Have you ever noticed that when you are stressed out or feel anxious that your mouth is dry and uncomfortable? Well, that’s no coincidence! Anxiety dry mouth is a real condition, and it affects people who suffer from a wide range of anxiety, from everyday stress to irrational fears and paralyzing phobias.
According to the Calm Clinic, anxiety dry mouth is caused by a lack of production in the salivary glands, and it is fear induced. Although anxiety attacks may only last about 10 minutes, they can still cause your body and mind go into an ultimate panic and your breathing to become irregular. During an attack, you are often breathing through the mouth, and typically at a very rapid pace, which could cause you to feel as though you are gasping for air. In these types of situations, bodily fluids like saliva are diverted to other areas of the body. This causes the mouth and throat to dry out, which can potentially be painful and holds the possibility of lasting much longer than the actual anxiety attack.
Dry mouth can be a symptom of stress, as well. Whether you are going through a major life change, like marriage or a big move, or just dealing with your job or traffic, stress can cause your mouth to dry out. Treatment of dry mouth that is caused by stress can be prevented by using a humidifier, drinking 8-9 glasses of water, taking a hot shower and chewing on sugarfree gum.
“Anxiety and stress wreak havoc on the body. There is an increased amount of stomach acid as a result of stress and anxiety,” Dr. Stacey Silvers of Madison ENT & Facial Plastic Surgery told Yahoo! Voices. “Testing, including my own office tests, has shown acid reflux to make it as high as into the back of the nose. Stomach acid is a pH of 2 and can kill off some of the healthy bacteria that we count on to keep our oral cavity healthy and hydrated.”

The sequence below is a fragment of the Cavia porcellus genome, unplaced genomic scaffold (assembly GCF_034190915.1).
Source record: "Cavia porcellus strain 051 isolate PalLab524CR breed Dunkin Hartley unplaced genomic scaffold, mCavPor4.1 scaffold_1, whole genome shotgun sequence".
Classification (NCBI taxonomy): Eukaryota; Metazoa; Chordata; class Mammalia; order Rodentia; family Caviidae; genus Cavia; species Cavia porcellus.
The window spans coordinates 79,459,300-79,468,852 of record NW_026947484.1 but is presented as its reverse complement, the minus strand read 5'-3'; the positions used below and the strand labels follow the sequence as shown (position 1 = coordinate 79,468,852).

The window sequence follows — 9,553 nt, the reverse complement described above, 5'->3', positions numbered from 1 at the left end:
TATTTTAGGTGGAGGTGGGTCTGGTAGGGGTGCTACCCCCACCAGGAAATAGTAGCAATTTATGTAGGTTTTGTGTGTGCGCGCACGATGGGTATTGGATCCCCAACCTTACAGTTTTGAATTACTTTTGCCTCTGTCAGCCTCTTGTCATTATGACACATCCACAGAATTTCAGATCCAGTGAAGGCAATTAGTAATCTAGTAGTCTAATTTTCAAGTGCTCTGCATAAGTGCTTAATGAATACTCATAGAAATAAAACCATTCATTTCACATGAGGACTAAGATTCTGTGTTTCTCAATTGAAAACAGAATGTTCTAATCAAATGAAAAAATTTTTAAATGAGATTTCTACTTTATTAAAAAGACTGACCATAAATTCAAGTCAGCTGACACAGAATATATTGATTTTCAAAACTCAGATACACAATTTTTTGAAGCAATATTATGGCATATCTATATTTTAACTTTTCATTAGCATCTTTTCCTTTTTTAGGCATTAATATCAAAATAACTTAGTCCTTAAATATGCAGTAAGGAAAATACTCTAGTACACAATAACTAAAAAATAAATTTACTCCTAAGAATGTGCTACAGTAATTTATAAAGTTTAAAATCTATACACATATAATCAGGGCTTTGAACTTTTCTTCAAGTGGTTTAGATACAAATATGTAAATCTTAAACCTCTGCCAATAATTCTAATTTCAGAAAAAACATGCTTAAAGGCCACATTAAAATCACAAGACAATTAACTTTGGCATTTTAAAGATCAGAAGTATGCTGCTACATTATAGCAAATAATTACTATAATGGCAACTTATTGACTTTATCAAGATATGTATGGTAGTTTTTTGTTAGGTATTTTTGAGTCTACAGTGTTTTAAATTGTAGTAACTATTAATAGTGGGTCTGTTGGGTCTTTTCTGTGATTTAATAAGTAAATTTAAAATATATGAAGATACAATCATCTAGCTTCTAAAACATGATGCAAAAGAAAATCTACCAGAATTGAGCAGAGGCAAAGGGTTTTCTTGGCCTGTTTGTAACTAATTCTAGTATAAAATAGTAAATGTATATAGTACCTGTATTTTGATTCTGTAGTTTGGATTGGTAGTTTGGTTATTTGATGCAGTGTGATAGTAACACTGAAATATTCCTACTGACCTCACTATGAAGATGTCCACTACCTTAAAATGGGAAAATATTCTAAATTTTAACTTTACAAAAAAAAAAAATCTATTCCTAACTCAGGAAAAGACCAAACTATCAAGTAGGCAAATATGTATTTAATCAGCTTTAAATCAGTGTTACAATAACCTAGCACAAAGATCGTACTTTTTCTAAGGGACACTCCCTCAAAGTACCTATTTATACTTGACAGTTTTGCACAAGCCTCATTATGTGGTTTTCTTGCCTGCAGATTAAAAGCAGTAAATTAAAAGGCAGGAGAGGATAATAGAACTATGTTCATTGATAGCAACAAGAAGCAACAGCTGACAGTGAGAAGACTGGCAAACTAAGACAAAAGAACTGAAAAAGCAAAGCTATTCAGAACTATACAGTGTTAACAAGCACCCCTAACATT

When dry mouth turns bad
When we have dry mouth, it decreases the amount of saliva in our mouth, which is supposed to be there to help rinse down bacteria that collect in our mouths. So not only do you have an uncomfortable sandpaper tongue, but the bacteria that causes bad breath is just sitting at the back of your throat. Yuck! Suffering from dry mouth because of anxiety or depression is difficult enough, but the last thing you want to worry about is having bad breath. Luckily, this is preventable.
Destress yourself regularly
Some people think that meditation is silly, but give it a shot. You don’t have to go to a specialized facility and sit in a room with a bunch of other people, because you can easily destress in the comfort of your own home. Go to a room without a television or any loud sounds. Dim the lights, and maybe light a candle. Just sit down in a comfortable position and breath. It sounds like nothing, but it’s not! Focus on counting your breath, because it will help keep your mind from straying away. Try to do this at least once a week, in whatever way you feel most comfortable. You can even destress by going for a run in the fresh air or taking a relaxing bubble bath.
In addition to urging your mind to remain calm, there are other ways to battle dry mouth. Refrain from using any mouthwash that has alcohol in it, because these types of products can actually exacerbate the issue. Make sure to use all natural mouthwash and toothpaste, which will rinse away any bacteria that can cause bad breath. Products like these will also help keep your mouth moist.